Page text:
Beme is director Casey Neistat’s new social media platform, that shifts the attention away from the users face and put it in the middle of his personal world.
Social media has become more focused on projecting a closely manufactured image of the user onto the online world, than on what people actually experience. By bringing the user’s face into every single picture that is posted online, the attention of the public is focused on that.
And in turn, this compels the user to create a perfected version of him or herself, an online persona that might not have much in common with the actual person. And when each posting’s importance is quantified in likes and shares, the user needs to work all that much harder for the maintenance of this online persona.
What Beme is proposing is that users try out a version of social media that is completely free of social rankings and the pressure that comes with projecting a certain version of yourself. Its content is in the form of videos that are taken by placing the phone onto your chest, maybe even close to the heart.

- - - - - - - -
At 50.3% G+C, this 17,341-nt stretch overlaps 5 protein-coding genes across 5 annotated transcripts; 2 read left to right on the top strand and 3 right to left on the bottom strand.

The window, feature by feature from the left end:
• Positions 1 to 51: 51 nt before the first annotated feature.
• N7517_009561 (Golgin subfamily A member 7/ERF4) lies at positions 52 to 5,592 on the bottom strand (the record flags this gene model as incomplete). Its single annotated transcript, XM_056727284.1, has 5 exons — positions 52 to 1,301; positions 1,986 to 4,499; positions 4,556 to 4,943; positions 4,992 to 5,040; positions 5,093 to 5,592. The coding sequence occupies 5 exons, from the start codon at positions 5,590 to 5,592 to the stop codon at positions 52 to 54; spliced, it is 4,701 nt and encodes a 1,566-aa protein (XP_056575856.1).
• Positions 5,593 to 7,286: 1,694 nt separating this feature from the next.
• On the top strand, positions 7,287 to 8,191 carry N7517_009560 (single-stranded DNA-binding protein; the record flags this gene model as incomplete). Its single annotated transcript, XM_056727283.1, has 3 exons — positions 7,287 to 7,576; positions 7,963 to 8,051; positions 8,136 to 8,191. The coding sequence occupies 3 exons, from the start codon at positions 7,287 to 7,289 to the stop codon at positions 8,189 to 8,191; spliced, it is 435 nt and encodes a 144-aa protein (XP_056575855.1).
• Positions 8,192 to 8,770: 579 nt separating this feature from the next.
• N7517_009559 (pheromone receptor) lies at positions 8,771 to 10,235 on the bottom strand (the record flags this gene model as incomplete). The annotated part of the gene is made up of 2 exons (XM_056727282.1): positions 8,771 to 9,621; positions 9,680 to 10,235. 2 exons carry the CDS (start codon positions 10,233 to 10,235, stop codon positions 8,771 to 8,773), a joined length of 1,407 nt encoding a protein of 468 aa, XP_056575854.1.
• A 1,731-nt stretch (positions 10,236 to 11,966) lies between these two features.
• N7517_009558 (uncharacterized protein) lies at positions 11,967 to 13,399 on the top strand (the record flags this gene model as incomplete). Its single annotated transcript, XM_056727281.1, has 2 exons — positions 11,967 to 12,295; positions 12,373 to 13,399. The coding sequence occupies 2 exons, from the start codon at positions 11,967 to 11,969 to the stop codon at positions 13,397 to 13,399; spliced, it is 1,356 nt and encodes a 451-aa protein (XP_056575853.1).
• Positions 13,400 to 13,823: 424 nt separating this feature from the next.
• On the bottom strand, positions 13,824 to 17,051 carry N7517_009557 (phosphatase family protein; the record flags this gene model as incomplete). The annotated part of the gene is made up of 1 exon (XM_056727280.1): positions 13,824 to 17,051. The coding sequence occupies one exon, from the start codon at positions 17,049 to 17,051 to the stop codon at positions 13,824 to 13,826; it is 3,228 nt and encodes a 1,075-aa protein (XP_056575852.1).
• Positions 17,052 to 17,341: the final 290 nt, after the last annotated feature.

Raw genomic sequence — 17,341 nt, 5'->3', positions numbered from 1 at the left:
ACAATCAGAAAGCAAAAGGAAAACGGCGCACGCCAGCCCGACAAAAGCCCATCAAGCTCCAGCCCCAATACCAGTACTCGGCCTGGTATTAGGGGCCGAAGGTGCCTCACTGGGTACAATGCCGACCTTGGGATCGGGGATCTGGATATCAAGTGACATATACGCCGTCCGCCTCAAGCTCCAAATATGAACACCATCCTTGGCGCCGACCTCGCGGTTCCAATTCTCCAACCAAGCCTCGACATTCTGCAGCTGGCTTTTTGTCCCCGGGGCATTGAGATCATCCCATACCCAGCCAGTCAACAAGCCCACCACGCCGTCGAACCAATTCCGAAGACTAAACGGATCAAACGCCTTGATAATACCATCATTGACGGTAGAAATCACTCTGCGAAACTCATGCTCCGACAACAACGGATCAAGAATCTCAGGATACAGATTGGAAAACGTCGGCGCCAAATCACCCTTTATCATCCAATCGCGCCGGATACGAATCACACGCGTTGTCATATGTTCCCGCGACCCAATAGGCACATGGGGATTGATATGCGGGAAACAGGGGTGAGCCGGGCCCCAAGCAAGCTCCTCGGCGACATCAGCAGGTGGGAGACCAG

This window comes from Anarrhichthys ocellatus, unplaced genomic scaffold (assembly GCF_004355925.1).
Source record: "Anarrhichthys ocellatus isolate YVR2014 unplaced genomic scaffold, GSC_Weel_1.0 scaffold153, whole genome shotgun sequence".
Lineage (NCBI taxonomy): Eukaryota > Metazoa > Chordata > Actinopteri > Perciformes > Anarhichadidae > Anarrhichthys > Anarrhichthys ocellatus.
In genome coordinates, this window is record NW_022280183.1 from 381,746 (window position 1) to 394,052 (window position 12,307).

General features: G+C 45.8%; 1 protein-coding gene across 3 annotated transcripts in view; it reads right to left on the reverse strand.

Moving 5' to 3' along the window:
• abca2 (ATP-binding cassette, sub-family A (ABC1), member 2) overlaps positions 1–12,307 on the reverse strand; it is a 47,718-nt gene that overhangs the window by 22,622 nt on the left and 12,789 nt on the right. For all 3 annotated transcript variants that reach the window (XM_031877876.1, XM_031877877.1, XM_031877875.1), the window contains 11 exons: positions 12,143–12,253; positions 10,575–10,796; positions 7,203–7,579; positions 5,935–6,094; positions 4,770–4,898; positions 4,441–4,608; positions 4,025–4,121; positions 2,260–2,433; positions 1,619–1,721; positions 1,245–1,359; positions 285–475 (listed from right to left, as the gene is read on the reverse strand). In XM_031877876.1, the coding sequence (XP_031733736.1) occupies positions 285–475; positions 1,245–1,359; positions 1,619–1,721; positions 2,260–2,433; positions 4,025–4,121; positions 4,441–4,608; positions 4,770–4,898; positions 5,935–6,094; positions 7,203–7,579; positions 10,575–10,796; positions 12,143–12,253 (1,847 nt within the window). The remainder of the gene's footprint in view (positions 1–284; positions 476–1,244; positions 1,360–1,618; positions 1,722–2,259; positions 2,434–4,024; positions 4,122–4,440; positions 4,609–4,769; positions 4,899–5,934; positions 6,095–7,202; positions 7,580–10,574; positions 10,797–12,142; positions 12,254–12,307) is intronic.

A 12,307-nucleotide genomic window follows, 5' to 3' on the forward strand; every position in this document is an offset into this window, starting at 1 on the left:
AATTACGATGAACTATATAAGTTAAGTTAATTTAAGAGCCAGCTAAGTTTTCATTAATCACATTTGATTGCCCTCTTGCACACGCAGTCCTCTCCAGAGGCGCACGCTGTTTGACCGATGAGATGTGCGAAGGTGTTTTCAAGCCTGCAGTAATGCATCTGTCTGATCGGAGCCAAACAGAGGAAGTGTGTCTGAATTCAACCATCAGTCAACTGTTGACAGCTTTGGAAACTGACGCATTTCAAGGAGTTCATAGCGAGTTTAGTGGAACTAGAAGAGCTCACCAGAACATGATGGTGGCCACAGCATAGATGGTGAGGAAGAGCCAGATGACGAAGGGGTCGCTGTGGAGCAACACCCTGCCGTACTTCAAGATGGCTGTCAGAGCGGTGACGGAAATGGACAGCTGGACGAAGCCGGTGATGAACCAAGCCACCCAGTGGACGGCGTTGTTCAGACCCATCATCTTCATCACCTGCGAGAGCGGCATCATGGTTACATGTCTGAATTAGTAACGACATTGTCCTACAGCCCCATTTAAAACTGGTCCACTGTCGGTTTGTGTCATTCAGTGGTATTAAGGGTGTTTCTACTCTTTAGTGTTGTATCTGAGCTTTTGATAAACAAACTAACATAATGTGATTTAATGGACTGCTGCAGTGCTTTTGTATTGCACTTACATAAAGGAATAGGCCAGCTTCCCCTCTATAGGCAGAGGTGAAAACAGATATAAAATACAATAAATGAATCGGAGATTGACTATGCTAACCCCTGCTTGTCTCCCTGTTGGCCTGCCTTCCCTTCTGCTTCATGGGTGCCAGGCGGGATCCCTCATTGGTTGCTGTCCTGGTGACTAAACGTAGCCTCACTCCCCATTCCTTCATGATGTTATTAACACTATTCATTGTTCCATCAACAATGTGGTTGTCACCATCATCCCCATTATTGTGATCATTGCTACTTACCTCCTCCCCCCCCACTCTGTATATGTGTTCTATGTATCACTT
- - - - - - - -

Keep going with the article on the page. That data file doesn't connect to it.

When the top of the screen is pressed against a hard surface the app begins recording and then immediately shares whatever you recorded with your Beme friends. There is no review and no playback available on Beme, precisely because its main goal is to project unscripted content that comes from spontaneity and genuine enthusiasm.
Then, when a Beme user looks through his video list, he will find whatever his friends have shared. And what is particularly interesting and completely different from all social media platforms is that the videos on Beme can only be seen once. Once the video is over it become inaccessible to the user.
As for feedback, this is actually the only part of Beme that includes selfies, that are actually aimed to record the viewer’s reaction to the video that is playing. The selfies that are taken are then sent back to the user who recorded the video, so that he may get to see their reaction.
The new social media platform comes in the form of an app that could be downloaded as of today. It remains to be seen it spontaneity-oriented version of Vine will find the popularity that Casey Neistat believes it could gain.
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